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AIBU to ask for creative fundraising ideas?

(15 Posts)
ShtoppenDerFloppen Mon 22-Aug-16 13:50:33

I am going to preface this by saying we live in Canada, so "standard" routes for finding funding for an item like this aren't an option.

My DD is almost 11. She uses a wheelchair, and has had a power wheelchair for about 5 years. We do not have a vehicle that can transport her power chair.

Before she got her power chair, she used a manual wheelchair. She received this chair when she was 5 years old. Needless to say, at nearly 11, she is not the same size as she was when she was 5, and her manual chair is far too small. We have made all the adjustments we can to this chair, and it is time for a new one. Because she has a power chair, there is no government funding for a manual one. The government routinely funds a manual backup, but only one (regardless if the user is an adult or a child). SO... we have to put together the cost of her manual chair.

She requires specialised seating and a lightweight frame, and working with her therapeutic team, we received a quote for her new chair - $7348.

We have managed to put together all but $1500 for her chair, but we have run out of sources of funds (we have sold all we can afford to be without, applied to charitable organisations etc.) and I have run out of ideas.

Can any of you suggest creative fundraiser ideas for us to make up the shortfall so that we can get her the chair she needs? We are at the point that we are considering foregoing her sporting activities (sledge hockey, for example, costs $400 to play from September - April) but we would rather that didn't happen, as she gets great enjoyment from playing.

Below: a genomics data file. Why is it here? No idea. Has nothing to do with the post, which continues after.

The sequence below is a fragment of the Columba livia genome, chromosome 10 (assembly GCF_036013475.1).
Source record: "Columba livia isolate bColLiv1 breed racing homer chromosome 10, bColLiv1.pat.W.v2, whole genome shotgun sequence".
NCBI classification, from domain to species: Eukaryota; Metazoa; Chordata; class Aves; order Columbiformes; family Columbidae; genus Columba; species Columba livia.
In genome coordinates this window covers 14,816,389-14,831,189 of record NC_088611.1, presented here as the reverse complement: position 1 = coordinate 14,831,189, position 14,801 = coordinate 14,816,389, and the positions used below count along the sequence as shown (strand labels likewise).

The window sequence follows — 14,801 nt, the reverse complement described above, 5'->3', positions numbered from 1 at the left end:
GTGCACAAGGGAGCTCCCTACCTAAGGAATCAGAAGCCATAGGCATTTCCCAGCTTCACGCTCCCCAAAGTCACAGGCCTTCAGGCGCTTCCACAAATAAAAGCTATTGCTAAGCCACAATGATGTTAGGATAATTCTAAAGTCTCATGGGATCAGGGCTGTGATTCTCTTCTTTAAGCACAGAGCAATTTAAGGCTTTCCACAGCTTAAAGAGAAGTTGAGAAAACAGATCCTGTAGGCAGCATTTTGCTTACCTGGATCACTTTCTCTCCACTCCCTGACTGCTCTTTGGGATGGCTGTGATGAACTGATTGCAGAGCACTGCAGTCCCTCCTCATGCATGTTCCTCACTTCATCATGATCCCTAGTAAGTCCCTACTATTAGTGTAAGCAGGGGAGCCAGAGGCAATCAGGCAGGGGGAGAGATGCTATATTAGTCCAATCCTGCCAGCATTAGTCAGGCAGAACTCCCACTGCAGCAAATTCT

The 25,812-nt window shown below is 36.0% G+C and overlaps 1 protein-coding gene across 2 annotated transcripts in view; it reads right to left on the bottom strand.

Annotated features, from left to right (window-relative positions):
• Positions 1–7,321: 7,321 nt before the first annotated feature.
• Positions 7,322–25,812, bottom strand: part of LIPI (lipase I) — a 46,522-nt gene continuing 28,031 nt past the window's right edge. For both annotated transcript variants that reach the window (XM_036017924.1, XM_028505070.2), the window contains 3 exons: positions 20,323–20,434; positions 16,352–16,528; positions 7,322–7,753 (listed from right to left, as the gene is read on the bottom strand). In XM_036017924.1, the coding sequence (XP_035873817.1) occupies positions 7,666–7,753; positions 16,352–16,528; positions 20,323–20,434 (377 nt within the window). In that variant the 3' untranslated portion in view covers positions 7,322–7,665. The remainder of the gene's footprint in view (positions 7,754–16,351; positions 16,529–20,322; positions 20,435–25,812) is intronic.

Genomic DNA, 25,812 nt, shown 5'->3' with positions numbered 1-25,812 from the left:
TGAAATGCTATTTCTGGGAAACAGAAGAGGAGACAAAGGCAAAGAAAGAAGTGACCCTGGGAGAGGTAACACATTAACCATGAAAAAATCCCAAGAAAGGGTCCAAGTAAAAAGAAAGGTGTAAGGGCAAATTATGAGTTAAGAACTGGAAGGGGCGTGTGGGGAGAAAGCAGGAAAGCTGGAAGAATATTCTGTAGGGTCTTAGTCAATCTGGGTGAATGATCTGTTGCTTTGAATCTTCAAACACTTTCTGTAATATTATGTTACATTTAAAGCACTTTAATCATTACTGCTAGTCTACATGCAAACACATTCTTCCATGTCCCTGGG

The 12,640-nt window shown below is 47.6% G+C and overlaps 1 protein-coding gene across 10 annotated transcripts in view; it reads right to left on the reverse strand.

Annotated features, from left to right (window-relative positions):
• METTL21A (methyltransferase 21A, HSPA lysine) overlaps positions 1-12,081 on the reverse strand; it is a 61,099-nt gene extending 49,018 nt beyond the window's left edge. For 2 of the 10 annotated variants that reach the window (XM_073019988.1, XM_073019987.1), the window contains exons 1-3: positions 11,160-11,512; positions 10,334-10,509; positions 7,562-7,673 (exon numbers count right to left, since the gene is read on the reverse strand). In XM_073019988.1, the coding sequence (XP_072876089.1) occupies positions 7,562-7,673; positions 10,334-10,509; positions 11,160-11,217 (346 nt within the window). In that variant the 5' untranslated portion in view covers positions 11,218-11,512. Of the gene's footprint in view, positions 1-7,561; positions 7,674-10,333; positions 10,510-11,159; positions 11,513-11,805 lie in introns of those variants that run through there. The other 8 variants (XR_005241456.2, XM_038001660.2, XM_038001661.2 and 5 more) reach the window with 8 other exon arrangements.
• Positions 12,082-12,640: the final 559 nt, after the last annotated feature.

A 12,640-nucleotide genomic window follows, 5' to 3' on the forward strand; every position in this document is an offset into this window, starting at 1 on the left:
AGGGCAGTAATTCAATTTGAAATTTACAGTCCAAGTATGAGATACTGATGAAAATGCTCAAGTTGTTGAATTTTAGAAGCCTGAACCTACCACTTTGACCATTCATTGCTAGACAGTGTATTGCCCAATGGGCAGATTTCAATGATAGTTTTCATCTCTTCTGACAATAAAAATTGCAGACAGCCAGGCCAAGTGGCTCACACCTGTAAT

Thank you all in advance for letting me pick your brains.

DearMrDilkington Mon 22-Aug-16 13:56:49

How about having a street event type of thing where there's lots of different events like guess how many marbles in the jar, face painting, car washing etc? Depends how close you are with neighbors

CaptainMarvelDanvers Mon 22-Aug-16 13:57:51

Crowdfunding?

Also something which a lot of people don;t like to do is ask for donations from local businesses. Maybe do a raffle with items donated.

Also tombolas are quite good. At a place I used to volunteer at, they used to have a drink tombola. People would spend more money trying to win a bottle of whisky than just going to the shop and buying one.

glenthebattleostrich Mon 22-Aug-16 14:00:49

Would her sports teams do a charity match?

ShtoppenDerFloppen Mon 22-Aug-16 14:01:20

While we all know each other, we live on a small cul-de-sac of just 9 houses and aren't very close. Events like that are just not done around here.

However, perhaps inviting neighbours to donate items they want to get out of their houses and have a community jumble sale might work?

frenchknitting Mon 22-Aug-16 14:01:22

I think the best type of fundraisers are ones where people get something for their money.

In the past, I've organised a race night - a really fun night, we made about 50% of the money from the bar, with ticket entry and raffle tickets. It was a lot of fun, but also a good bit of work.

Another thing I did was sell t-shirts with a club name on them. That made just as much money, for next to zero effort. It's harder to apply that to your situation though.

ShtoppenDerFloppen Mon 22-Aug-16 14:04:56

Captain I'd honestly rather take out a loan than do crowdfunding. Because she is disabled, I see a LOT of crowdfunding going on, and struggle with "putting it all out there" as it were.

Perhaps a raffle or something like that might be a good option.

Magstermay Mon 22-Aug-16 14:07:17